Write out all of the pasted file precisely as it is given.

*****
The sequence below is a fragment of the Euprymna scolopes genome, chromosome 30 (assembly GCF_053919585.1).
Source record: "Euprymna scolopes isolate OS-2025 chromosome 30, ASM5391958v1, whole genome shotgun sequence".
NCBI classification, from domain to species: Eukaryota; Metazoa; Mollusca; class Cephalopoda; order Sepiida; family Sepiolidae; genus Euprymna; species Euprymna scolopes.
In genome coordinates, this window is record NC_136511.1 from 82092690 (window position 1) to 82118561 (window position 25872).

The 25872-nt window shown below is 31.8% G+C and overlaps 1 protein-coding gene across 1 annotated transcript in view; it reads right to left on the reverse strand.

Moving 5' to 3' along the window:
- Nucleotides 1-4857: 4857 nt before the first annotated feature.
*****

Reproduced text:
The sequence below is a fragment of the Euprymna scolopes genome, chromosome 30 (assembly GCF_053919585.1).
Source record: "Euprymna scolopes isolate OS-2025 chromosome 30, ASM5391958v1, whole genome shotgun sequence".
NCBI classification, from domain to species: Eukaryota; Metazoa; Mollusca; class Cephalopoda; order Sepiida; family Sepiolidae; genus Euprymna; species Euprymna scolopes.
In genome coordinates, this window is record NC_136511.1 from 82092690 (window position 1) to 82118561 (window position 25872).

The 25872-nt window shown below is 31.8% G+C and overlaps 1 protein-coding gene across 1 annotated transcript in view; it reads right to left on the reverse strand.

Moving 5' to 3' along the window:
- Nucleotides 1-4857: 4857 nt before the first annotated feature.